One thing I’ve noticed as I spent the last month (!) as an observer instead of major participant in the running of our household is how much the kids have been affected by the shifts in our routine. I already knew they needed routine to feel safe, but it’s different when you observe it happening. At a time when we needed cooperation most, they became more difficult. This week, I’ve seen occasional improvements, but in small doses.

Amari seems to be pushing back against the changes by whining. A. LOT. We’re talking multiple meltdowns in the hour between getting up and going to school, and then a repeat of this in the hours after school until bedtime. Luckily, this isn’t happening at school. I wish I knew what was going on in his head.  I’m sure there’s some worry that he can’t express to us driving him to these actions.

When he keeps whining, we get frustrated, and our patience runs thin. And that brings Victoria into the picture. She starts yelling at everyone. We’re already dealing with the adolescent onset of negative attitudes and tones from her, but she’s taking it to a whole new level. The weird thing is she sounds like she’s mad at us, and we’re just trying to get everyone moving and on track toward school or bedtime. She told me this morning, she’s not mad at us, she’s mad at her brother. Great. We’ve asked her to stay out of things because it makes it worst, but I feel like we’re talking to a wall.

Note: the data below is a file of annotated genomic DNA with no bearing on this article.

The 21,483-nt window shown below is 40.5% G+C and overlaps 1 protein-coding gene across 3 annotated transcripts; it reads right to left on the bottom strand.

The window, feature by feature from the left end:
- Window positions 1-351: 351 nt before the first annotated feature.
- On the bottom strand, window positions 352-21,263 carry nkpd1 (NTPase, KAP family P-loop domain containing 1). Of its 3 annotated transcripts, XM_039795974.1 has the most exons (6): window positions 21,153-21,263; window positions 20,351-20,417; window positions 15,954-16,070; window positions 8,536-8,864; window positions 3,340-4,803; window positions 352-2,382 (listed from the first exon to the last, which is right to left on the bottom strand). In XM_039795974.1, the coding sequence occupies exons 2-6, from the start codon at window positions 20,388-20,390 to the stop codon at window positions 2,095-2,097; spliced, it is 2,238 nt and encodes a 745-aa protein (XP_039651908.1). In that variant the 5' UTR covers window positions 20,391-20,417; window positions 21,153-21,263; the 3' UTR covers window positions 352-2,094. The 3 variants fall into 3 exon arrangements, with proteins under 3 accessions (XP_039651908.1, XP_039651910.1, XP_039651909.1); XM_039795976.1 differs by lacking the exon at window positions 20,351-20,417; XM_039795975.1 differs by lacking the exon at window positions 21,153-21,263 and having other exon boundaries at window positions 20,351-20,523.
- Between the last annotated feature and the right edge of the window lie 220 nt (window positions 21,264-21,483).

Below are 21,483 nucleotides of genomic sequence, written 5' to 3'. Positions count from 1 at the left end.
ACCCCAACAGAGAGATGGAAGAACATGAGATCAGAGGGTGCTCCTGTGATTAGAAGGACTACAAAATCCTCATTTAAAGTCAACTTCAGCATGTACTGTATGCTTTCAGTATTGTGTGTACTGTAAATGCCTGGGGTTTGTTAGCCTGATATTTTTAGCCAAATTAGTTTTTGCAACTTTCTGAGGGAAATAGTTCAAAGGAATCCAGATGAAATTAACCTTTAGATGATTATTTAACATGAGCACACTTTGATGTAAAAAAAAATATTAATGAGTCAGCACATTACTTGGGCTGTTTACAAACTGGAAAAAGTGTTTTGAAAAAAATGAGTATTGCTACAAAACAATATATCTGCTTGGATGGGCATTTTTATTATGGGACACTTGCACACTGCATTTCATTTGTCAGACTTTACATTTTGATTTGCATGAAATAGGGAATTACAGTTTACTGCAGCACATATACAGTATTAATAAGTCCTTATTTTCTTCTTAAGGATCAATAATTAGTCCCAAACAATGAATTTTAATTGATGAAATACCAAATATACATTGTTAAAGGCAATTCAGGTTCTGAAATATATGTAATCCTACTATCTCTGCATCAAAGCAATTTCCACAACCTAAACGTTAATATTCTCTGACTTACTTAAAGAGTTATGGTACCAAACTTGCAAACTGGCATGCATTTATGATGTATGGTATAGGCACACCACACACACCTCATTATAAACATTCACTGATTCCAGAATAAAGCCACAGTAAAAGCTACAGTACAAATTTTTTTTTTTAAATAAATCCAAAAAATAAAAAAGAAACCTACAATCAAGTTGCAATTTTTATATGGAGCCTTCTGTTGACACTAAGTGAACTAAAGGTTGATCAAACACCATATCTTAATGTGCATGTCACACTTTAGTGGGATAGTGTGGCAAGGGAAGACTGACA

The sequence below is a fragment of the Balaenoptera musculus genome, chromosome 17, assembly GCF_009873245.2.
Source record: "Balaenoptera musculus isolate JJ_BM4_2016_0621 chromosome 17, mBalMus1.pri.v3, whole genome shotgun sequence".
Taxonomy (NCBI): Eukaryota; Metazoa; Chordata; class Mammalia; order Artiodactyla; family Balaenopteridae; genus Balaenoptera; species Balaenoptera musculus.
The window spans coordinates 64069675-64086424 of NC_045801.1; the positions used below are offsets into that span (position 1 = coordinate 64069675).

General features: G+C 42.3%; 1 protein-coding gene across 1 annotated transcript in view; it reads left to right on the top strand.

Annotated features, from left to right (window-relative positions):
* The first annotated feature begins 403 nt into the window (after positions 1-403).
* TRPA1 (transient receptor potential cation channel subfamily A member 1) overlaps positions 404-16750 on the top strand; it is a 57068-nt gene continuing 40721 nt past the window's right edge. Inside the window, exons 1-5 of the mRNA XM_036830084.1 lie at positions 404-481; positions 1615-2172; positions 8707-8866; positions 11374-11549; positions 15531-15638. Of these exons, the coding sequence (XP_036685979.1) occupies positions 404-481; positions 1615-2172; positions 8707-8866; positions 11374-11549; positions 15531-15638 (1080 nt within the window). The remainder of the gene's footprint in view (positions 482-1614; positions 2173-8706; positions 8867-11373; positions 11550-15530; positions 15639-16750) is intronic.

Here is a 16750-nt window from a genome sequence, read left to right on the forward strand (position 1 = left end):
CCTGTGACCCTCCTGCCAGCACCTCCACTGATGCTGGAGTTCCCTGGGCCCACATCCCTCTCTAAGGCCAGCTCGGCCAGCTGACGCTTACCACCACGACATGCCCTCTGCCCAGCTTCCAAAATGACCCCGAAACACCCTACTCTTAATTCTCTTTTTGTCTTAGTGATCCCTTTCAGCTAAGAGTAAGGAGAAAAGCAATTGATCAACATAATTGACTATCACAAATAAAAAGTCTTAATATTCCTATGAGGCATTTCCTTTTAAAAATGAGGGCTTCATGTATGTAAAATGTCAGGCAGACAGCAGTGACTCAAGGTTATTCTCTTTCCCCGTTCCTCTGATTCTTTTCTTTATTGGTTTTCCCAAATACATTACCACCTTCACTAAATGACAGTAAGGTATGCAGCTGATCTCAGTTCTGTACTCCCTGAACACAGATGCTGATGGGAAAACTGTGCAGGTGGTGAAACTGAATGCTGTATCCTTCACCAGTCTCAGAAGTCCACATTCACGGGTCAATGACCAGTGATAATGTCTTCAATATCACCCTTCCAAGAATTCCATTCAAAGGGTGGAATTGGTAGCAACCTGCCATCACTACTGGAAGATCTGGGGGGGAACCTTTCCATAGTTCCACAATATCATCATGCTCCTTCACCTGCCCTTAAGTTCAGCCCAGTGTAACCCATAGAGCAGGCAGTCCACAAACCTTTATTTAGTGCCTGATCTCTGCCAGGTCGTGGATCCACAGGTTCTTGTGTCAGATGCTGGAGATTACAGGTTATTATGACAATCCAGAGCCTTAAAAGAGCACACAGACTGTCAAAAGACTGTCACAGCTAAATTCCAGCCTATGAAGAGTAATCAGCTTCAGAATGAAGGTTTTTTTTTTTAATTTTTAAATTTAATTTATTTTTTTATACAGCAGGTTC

Since I’m stuck working from home, I often spend some time after they leave sitting quietly. I need to get my heart and mind in a good place before I tackle anything else. First, I pray for their day, the safety of our schools, and any other issues I want to discuss with God. I’ve been better at really focusing on this in the past month. Then, most mornings, I listen to my Bible app while I sip on my tea. If a particular scripture intrigues me, I listen to different Bible versions of it while I get ready for the day. It does help, and I eventually come back down to earth.

Your word is a lamp for my feet,
    a light on my path.
Psalm 119:105


Before I dive into my paid work, I create images like the lantern one above and post them on social media. These seem to be a result of the time I’m spending in prayer and scripture. The response to my posts tells me people need these inspirations during their day, too. I’m doing them for me, but it’s nice to know they’re impacting others.

There’s a lot I’m seeing and trying to understand these days. The situation has forced me to observe. Even though I can’t act on most of what I’m observing, my gut is telling me that I need to pay attention to the clues. Hopefully, I’ll be able to find some answers or gain some insight during this time. I’m frustrated, but I’m trying to make good use of my enforced rest.

What about you? Have you ever been forced to slow down? What did you learn?